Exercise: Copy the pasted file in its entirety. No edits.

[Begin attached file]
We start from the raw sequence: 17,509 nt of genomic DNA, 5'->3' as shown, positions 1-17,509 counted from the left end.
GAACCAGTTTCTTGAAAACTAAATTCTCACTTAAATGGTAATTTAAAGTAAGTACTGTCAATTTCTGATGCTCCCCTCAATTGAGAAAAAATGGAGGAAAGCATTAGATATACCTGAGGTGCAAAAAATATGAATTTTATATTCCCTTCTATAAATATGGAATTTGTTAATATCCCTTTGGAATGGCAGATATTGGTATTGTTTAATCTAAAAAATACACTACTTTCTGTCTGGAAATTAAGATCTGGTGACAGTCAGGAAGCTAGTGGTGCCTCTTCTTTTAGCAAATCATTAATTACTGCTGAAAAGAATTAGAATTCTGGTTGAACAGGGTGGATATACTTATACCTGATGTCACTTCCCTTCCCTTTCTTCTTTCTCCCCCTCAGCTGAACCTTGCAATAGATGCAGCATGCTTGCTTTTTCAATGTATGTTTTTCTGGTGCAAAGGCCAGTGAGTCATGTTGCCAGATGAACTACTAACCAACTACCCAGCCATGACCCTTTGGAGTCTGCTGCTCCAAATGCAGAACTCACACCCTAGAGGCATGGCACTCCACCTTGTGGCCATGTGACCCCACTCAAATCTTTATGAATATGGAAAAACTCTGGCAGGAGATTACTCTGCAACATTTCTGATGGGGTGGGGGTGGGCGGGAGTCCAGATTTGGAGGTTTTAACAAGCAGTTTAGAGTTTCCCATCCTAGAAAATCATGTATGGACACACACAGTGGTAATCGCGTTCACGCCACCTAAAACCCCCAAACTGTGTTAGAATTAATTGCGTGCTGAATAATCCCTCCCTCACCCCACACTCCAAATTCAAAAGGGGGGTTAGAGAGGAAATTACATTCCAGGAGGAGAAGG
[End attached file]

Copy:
We start from the raw sequence: 17,509 nt of genomic DNA, 5'->3' as shown, positions 1-17,509 counted from the left end.
GAACCAGTTTCTTGAAAACTAAATTCTCACTTAAATGGTAATTTAAAGTAAGTACTGTCAATTTCTGATGCTCCCCTCAATTGAGAAAAAATGGAGGAAAGCATTAGATATACCTGAGGTGCAAAAAATATGAATTTTATATTCCCTTCTATAAATATGGAATTTGTTAATATCCCTTTGGAATGGCAGATATTGGTATTGTTTAATCTAAAAAATACACTACTTTCTGTCTGGAAATTAAGATCTGGTGACAGTCAGGAAGCTAGTGGTGCCTCTTCTTTTAGCAAATCATTAATTACTGCTGAAAAGAATTAGAATTCTGGTTGAACAGGGTGGATATACTTATACCTGATGTCACTTCCCTTCCCTTTCTTCTTTCTCCCCCTCAGCTGAACCTTGCAATAGATGCAGCATGCTTGCTTTTTCAATGTATGTTTTTCTGGTGCAAAGGCCAGTGAGTCATGTTGCCAGATGAACTACTAACCAACTACCCAGCCATGACCCTTTGGAGTCTGCTGCTCCAAATGCAGAACTCACACCCTAGAGGCATGGCACTCCACCTTGTGGCCATGTGACCCCACTCAAATCTTTATGAATATGGAAAAACTCTGGCAGGAGATTACTCTGCAACATTTCTGATGGGGTGGGGGTGGGCGGGAGTCCAGATTTGGAGGTTTTAACAAGCAGTTTAGAGTTTCCCATCCTAGAAAATCATGTATGGACACACACAGTGGTAATCGCGTTCACGCCACCTAAAACCCCCAAACTGTGTTAGAATTAATTGCGTGCTGAATAATCCCTCCCTCACCCCACACTCCAAATTCAAAAGGGGGGTTAGAGAGGAAATTACATTCCAGGAGGAGAAGG